Classical FORTRAN, by Michael Kupferschmid

This book not only shows what one can do with "only" Fortran 77, but it also talks about some of the more subtle issues that arise (e.g., should or should not one use the EXTERNAL declaration). This book doesn't exactly cover the same space as "Software Tools" but they are two of the three Fortran programming books that I would tag as "fun".... (here's the third).

Miscellaneous Advice that applies to almost every Fortran compiler

  • There is a compiler option to enforce IMPLICIT NONE behavior, which you can use to identify problem routines without modifying them with the IMPLICIT NONE declaration first. This piece of advice won't seem meaningful until after the first time a build bombs because of an IMPLICIT NONE command inserted into a legacy routine. (What? Your code review didn't catch this? ;-)
  • There is a compiler option for array bounds checking, which can be useful when debugging Fortran 77 code.
  • Fortran 90 compilers should be able to compile almost all Fortran 77 code and even older Fortran code. Turn on the reporting options on your Fortran 90 compiler, run your legacy code through it and you will have a decent start on syntax checking. Some commercial Fortran 77 compilers are actually Fortran 90 compilers that are running in Fortran 77 mode, so this might be relatively trivial option twiddling for whatever build scripts you have.
TopTalkedBooks posted at August 20, 2017

I think this is because of the Maximal Munch Rule. From Wiki:

In computer programming and computer science, "maximal munch" or "longest match" is the principle that when creating some construct, as much of the available input as possible should be consumed.

From Expert C Programming:

The ANSI standard specifies a convention that has come to be known as the maximal munch strategy. Maximal munch says that if there's more than one possibility for the next token, the compiler will prefer to bite off the one involving the longest sequence of characters.

TopTalkedBooks posted at August 20, 2017

It declares f as an array of pointers to function that returns int and take int * as an argument.

There is a precedence rule for understanding complex declarations which is discussed in the book Expert C Programming: Deep C Secrets:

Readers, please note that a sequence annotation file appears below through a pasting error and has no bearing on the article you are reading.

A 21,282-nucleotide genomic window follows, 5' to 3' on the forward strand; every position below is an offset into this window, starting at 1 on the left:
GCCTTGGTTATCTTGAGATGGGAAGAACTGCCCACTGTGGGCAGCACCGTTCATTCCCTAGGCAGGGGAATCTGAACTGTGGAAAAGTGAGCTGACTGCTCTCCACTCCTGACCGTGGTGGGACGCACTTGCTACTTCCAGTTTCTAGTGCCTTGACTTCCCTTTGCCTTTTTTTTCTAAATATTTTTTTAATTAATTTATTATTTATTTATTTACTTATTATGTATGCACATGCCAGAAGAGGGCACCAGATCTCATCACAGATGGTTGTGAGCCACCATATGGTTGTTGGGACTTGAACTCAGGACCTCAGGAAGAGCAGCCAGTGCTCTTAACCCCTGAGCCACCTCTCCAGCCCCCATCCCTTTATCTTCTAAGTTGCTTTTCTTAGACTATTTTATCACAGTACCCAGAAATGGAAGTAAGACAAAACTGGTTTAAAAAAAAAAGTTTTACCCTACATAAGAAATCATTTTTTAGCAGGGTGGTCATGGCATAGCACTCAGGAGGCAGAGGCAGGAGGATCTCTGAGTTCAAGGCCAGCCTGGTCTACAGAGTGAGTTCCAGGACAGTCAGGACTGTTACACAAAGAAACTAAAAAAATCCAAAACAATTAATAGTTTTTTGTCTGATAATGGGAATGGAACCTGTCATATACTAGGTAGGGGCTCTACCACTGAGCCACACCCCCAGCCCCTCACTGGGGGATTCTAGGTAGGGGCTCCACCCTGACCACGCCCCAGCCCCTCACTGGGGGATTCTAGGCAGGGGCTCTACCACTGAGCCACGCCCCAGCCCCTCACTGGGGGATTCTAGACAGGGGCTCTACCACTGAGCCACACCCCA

The Precedence Rule for Understanding C Declarations

  • A. Declarations are read by starting with the name and then reading in precedence order.

  • B. The precedence, from high to low, is:

  • B.1. parentheses grouping together parts of a declaration

  • B.2. the postfix operators:
    parentheses () indicating a function, and
    square brackets [] indicating an array.

  • B.3. the prefix operator:
    the asterisk denoting "pointer to".

  • C. If a const and/or volatile keyword is next to a type specifier (e.g. int, long, etc.) it applies to the type specifier. Otherwise the const and/or volatile keyword applies to the pointer asterisk on its immediate left.

Therefore, it goes like:

      f                          -- f (A)
     f[]                         -- is an array (B.1)
    *f[]                         -- of pointers to (B.3)
   (*f[])( )                     -- function (B.2)
 (*f[])( int * )                 -- that expects a pointer to an int as an argument
int (*f[])( int* )               -- and return an int     

I would suggest to avoid spiral rule as it fails in some cases, for example in case of int* a[10][15];.

TopTalkedBooks posted at August 20, 2017

Let me start off by saying something a little off topic:

  • I don't think this is a very good book. I think it confuses some topics to make them seem harder than they really are. For a better advanced C book, I would recommend Deep C Secrets by Peter van der Linden, and for a beginner's book, I'd recommend the original K & R

Anyway, it looks like you're looking at the extra credit exercises from this chapter.

  • Another aside- I don't think this is an especially sensible exercise for learning (another answer pointed out the question isn't formed to make sense), so this discussion is going to get a little complex. I would instead recommend the exercises from Chapter 5 of K & R.